The parameters of ‘normal’ politics June 17, 2014Posted by WorldbyStorm in British Politics.
Two Green party politicians, including its candidate for mayor of London at the last election, have criticised police chiefs who recorded their political activities on a secret database that was set up to track campaigners deemed to be “domestic extremists”. Neither politician has a criminal record.
And the last here is particularly notable:
Official files show that the police kept a log of the political movements of Jenny Jones, a London assembly member and peer, over an 11-year period while she sat on the official committee scrutinising the Metropolitan police and stood to be London’s mayor.
It demonstrates a number of dynamics – an intolerance of even mild dissent from the orthodoxy (as regards politics), a lack of knowledge or understanding of political activity, and most importantly a sense that this was perfectly legitimate on the part of the police.
Indeed that last is important because it underlines that policing is far from politically neutral, and obviously never more so than in the UK.
The politicians are supporting a lawsuit over the issue and one would have to wish them well in that endeavour.
And what of this?
The domestic extremism unit, run by Scotland Yard, has been monitoring thousands of political activists in order, it says, to identify the hardcore minority who have broken, or are about to break, the law during protests.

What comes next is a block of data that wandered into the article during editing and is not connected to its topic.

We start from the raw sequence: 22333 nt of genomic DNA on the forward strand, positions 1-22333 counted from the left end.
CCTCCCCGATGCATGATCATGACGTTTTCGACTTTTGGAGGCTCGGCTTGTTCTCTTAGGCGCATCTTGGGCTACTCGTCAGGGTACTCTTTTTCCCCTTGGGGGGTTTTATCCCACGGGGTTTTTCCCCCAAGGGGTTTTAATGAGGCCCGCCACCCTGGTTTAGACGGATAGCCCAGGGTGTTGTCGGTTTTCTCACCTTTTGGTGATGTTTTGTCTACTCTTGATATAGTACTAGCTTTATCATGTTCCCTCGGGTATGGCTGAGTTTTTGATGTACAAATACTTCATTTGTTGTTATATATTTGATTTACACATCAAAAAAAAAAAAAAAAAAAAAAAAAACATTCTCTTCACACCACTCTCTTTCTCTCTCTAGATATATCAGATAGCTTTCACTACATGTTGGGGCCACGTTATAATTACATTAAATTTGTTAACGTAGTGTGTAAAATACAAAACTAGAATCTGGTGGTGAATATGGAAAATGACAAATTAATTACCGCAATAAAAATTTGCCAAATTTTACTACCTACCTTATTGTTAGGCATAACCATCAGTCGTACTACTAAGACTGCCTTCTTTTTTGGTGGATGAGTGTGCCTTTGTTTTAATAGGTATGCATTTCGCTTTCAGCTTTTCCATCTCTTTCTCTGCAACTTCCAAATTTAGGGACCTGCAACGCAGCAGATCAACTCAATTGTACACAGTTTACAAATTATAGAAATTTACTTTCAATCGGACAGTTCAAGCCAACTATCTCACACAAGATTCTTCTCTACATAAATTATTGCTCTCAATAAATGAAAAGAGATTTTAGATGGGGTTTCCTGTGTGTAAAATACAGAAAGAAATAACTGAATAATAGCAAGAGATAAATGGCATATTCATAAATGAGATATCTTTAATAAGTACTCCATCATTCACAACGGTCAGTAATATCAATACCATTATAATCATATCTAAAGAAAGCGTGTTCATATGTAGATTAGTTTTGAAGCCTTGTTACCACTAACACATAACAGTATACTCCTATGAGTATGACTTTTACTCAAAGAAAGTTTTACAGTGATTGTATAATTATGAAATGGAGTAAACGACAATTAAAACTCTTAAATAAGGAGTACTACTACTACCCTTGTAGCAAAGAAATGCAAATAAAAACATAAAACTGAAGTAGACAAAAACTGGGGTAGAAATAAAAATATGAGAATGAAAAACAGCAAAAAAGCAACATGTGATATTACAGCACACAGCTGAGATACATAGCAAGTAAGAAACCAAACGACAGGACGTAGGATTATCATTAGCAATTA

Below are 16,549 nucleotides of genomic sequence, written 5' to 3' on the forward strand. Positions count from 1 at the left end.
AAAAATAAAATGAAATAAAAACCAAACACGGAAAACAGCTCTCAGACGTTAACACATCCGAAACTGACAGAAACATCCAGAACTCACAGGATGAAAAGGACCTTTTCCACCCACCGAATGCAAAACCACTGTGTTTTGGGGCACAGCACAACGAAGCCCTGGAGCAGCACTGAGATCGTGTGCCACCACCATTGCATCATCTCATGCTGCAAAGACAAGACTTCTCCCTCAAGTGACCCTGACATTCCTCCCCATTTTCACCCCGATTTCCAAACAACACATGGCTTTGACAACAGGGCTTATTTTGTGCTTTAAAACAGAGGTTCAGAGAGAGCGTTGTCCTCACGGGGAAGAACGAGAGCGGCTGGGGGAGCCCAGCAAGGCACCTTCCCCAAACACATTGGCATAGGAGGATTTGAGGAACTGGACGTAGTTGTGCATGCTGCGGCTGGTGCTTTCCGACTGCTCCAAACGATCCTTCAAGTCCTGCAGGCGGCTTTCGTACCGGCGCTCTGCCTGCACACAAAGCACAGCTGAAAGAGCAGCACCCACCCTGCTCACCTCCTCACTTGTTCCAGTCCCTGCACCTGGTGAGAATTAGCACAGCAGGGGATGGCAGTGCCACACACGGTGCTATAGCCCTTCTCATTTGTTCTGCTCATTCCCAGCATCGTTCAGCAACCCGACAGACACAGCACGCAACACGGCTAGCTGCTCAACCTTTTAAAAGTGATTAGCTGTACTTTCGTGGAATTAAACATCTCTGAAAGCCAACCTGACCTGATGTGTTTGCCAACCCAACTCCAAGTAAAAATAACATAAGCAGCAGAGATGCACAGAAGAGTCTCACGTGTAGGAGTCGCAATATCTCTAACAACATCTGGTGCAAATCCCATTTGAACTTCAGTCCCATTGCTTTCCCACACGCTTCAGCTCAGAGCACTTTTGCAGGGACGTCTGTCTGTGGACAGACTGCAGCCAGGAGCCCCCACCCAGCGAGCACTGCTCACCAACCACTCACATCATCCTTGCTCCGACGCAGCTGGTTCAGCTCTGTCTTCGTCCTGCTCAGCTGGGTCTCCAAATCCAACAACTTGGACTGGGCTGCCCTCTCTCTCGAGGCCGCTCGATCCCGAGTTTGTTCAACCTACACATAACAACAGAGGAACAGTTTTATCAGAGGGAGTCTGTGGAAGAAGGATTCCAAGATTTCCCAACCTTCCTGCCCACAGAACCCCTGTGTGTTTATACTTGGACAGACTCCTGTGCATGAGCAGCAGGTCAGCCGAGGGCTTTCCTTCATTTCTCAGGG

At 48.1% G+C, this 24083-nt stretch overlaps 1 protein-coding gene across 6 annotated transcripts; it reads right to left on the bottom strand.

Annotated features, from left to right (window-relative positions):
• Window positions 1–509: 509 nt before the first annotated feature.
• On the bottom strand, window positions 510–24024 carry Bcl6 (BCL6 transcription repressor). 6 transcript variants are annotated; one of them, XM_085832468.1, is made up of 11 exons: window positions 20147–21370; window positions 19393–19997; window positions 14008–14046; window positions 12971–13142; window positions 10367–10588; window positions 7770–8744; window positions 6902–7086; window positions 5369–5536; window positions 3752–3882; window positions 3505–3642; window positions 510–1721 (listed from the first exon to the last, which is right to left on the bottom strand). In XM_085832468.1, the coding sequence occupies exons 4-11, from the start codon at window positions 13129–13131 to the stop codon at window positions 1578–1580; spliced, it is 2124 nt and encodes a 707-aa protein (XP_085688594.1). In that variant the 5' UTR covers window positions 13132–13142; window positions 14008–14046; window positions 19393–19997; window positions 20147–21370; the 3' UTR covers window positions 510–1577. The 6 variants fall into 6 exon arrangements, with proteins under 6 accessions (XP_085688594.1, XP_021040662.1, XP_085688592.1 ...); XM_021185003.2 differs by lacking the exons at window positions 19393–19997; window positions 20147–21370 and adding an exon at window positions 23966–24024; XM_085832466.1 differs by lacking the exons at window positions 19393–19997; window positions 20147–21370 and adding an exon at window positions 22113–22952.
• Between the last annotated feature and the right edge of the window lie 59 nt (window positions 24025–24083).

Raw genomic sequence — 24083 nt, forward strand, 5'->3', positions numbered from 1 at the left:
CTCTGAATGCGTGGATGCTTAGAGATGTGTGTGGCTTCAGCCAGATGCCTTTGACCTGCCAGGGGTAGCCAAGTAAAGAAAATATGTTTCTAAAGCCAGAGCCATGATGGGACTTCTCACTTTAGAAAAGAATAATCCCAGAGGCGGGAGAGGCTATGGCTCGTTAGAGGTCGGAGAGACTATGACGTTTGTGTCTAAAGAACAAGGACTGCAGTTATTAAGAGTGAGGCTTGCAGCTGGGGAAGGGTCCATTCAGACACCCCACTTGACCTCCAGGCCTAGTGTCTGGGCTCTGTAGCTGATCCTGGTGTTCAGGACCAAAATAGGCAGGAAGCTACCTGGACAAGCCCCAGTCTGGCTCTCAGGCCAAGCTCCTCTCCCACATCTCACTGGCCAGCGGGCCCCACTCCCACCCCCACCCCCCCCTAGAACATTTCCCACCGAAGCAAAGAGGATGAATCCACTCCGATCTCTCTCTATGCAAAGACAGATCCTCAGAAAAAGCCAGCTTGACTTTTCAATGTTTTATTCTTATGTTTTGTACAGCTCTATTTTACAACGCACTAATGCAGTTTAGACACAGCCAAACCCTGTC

Yet far from democratic office providing the two politicians with some sort of legitimacy (in the sense of being underpinned by democratic votes)…
Police started recording the political activities of Jones and Driver after they had been elected to office. The files refer repeatedly to the elected positions the pair have occupied.
Perhaps the explanation can be found in the following:
The file on Jones, who has been a consistent critic of police misconduct and the use of undercover officers to spy on political groups, discloses how the police recorded her activities between 2001 and August 2012.
This covered a period that included her attempt to become London’s mayor in May 2012.
Which, if anything, makes this worse.
Of course there’s a broader point. These behaviours on the part of the police suggest a malaise (to put it at its mildest) but they also undermine any argument that somehow policing is ‘neutral’ and that has an importance in regard to this island too – in both parts of it.